Asked about divisions within the administration, the NSC declined to comment. A State Department spokesperson told me by email that State and the NSC “are focused on achieving the president’s goal” of a fully denuclearized North Korea, and responded in a similar fashion when asked whether 2020 politics is factoring into the administration’s diplomacy with Kim.
If the sanctions hard-liners emerge victorious, North Korea is unlikely to destroy Yongbyon or consent to an internationally verified freeze of its program in response to the measures that U.S. officials have expressed more willingness to adopt during the next round of negotiations: extending humanitarian assistance; organizing people-to-people and professional exchanges; formally declaring an end to the Korean War; and establishing liaison offices in each other’s capitals.
The United States has been so open to the idea of an end-of-war declaration since the lead-up to the Vietnam summit that the North Koreans may feel they’ve already “pocketed” that commitment, Dalton said. While Kim may desire a normal relationship with the United States and view a U.S. liaison office in Pyongyang as a kind of security assurance (if American diplomats are on the ground, a U.S. military attack is less likely), North Korea already has a de facto liaison office in New York: its mission to the United Nations.
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As Moon told me and other journalists in April, the North Koreans view sanctions relief not just as an economic incentive but also as a prerequisite for normalizing relations with the United States. “Maximum pressure is a hostile policy—that’s how [the North Koreans] view it,” says Hecker, who is supportive of the United States offering “tailored sanctions relief” in return for North Korean moves to scale back its nuclear program.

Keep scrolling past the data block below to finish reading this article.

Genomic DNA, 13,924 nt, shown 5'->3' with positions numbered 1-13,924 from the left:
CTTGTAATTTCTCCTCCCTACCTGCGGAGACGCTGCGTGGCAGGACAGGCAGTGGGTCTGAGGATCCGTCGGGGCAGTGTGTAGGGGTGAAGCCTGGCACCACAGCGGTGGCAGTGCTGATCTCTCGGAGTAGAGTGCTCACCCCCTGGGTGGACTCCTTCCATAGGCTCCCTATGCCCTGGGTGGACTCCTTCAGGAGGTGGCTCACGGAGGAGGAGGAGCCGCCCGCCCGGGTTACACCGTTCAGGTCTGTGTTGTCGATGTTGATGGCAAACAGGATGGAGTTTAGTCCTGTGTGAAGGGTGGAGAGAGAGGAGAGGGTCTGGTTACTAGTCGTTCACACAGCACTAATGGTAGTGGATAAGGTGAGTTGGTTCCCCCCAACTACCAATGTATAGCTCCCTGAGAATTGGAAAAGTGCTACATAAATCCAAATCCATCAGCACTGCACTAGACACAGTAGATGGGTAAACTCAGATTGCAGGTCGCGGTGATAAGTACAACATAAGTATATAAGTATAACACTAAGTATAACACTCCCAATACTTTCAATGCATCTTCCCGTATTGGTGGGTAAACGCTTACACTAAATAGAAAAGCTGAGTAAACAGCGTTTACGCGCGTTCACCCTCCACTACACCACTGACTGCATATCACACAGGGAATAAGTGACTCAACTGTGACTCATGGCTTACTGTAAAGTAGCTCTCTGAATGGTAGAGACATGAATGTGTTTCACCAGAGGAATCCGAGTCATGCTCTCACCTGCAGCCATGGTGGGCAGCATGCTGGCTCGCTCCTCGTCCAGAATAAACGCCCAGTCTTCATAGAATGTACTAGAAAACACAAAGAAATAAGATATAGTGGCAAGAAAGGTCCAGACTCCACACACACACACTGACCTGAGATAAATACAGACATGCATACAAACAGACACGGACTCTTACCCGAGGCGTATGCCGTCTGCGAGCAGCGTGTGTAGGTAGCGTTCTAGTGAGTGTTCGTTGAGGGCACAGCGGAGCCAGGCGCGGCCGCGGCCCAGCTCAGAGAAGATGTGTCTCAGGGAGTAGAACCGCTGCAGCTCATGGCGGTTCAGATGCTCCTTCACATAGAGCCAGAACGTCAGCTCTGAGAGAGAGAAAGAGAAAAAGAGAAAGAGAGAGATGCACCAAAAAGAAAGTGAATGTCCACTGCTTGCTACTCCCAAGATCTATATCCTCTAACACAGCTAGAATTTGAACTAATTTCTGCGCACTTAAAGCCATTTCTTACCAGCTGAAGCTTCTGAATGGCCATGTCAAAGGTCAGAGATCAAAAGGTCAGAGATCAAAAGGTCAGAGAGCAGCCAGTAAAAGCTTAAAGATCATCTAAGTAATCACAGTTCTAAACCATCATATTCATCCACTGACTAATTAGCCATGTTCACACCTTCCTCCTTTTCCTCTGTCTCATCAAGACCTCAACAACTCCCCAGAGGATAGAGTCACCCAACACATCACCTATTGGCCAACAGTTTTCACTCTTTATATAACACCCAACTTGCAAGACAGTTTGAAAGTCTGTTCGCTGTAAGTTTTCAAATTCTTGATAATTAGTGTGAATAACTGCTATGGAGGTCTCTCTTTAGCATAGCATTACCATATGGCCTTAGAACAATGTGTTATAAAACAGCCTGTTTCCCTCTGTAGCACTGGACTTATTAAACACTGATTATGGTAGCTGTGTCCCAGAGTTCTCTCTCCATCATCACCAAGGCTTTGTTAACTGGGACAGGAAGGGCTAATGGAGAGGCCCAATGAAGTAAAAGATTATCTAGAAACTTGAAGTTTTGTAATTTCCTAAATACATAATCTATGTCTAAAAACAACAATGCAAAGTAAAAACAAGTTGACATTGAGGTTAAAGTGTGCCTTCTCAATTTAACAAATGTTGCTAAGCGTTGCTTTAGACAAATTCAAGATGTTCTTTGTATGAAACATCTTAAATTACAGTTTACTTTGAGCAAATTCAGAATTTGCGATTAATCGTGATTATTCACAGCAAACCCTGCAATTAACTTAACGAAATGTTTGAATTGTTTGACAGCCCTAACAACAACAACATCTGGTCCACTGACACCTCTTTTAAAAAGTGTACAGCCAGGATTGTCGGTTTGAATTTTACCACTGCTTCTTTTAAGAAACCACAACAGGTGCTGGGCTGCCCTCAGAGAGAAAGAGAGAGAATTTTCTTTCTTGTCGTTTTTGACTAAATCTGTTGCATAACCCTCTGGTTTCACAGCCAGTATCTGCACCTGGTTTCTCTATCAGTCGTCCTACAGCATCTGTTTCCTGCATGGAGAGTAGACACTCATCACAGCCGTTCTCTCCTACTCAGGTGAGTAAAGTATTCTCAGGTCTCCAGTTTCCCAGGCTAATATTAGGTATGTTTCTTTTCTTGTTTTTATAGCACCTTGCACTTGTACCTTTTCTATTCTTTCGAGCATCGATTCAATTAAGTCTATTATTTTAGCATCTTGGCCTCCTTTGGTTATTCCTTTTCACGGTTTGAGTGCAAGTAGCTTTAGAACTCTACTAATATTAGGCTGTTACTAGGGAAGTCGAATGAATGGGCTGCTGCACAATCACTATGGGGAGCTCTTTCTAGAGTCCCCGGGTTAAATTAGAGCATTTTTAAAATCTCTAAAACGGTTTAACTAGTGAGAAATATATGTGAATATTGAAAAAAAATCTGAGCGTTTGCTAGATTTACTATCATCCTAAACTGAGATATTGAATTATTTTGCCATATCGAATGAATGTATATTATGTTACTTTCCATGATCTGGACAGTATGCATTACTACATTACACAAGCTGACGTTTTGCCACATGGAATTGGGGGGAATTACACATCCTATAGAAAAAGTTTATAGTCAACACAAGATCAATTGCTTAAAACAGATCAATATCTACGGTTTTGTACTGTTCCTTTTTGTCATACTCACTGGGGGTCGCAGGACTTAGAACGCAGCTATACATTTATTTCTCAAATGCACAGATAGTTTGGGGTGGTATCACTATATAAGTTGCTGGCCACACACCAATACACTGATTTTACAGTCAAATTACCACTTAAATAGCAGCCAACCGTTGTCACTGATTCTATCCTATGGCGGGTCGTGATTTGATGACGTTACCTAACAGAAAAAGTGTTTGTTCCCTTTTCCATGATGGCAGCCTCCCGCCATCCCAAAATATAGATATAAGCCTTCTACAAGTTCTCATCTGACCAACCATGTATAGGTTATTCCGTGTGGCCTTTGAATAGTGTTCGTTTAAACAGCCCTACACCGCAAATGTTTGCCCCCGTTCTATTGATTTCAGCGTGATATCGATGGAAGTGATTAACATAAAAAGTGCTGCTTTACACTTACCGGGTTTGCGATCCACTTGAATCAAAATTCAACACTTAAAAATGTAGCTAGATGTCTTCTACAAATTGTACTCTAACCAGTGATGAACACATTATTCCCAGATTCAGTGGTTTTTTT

Some reports suggest that Kim has been emphasizing the need for security guarantees in his recent conversations with Trump, Russian President Vladimir Putin, and Chinese President Xi Jinping. But as Joseph Yun, Biegun’s predecessor in the Trump administration, once told me, here, too, the United States can’t give North Korea what it covets. “We can give them national-security guarantees, but we cannot give them regime-security guarantees. And in the end, what they want is regime guarantees,” he said.
Concluding a peace treaty and nonaggression pact between Washington and Pyongyang, opening up the North Korean economy, and even drawing down the U.S. military presence on the Korean peninsula might make North Korea safer, but it wouldn’t necessarily make Kim’s totalitarian regime safer—in fact, perhaps just the opposite. At the moment, Kim probably still views his most reliable regime-security guarantee as his nuclear arsenal.